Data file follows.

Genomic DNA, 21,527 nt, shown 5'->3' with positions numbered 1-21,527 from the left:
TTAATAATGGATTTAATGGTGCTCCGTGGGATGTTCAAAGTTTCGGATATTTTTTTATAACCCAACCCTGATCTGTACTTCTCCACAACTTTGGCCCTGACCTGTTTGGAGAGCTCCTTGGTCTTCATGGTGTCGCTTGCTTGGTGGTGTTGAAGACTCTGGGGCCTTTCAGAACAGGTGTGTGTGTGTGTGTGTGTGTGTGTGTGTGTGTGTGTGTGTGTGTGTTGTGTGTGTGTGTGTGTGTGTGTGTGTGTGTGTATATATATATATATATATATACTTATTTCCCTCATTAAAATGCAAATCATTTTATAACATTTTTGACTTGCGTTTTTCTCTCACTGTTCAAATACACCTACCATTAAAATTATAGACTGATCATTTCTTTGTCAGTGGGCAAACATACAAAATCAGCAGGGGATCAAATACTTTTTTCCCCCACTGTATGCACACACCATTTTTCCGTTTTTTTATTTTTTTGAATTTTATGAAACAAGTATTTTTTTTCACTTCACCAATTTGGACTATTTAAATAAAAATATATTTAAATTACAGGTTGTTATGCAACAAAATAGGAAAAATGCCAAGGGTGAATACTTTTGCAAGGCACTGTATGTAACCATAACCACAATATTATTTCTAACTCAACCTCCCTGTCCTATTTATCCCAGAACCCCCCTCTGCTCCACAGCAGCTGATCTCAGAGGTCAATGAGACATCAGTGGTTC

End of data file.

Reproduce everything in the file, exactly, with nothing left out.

Genomic DNA, 21,527 nt, shown 5'->3' with positions numbered 1-21,527 from the left:
TTAATAATGGATTTAATGGTGCTCCGTGGGATGTTCAAAGTTTCGGATATTTTTTTATAACCCAACCCTGATCTGTACTTCTCCACAACTTTGGCCCTGACCTGTTTGGAGAGCTCCTTGGTCTTCATGGTGTCGCTTGCTTGGTGGTGTTGAAGACTCTGGGGCCTTTCAGAACAGGTGTGTGTGTGTGTGTGTGTGTGTGTGTGTGTGTGTGTGTGTGTGTGTTGTGTGTGTGTGTGTGTGTGTGTGTGTGTGTGTATATATATATATATATATATACTTATTTCCCTCATTAAAATGCAAATCATTTTATAACATTTTTGACTTGCGTTTTTCTCTCACTGTTCAAATACACCTACCATTAAAATTATAGACTGATCATTTCTTTGTCAGTGGGCAAACATACAAAATCAGCAGGGGATCAAATACTTTTTTCCCCCACTGTATGCACACACCATTTTTCCGTTTTTTTATTTTTTTGAATTTTATGAAACAAGTATTTTTTTTCACTTCACCAATTTGGACTATTTAAATAAAAATATATTTAAATTACAGGTTGTTATGCAACAAAATAGGAAAAATGCCAAGGGTGAATACTTTTGCAAGGCACTGTATGTAACCATAACCACAATATTATTTCTAACTCAACCTCCCTGTCCTATTTATCCCAGAACCCCCCTCTGCTCCACAGCAGCTGATCTCAGAGGTCAATGAGACATCAGTGGTTC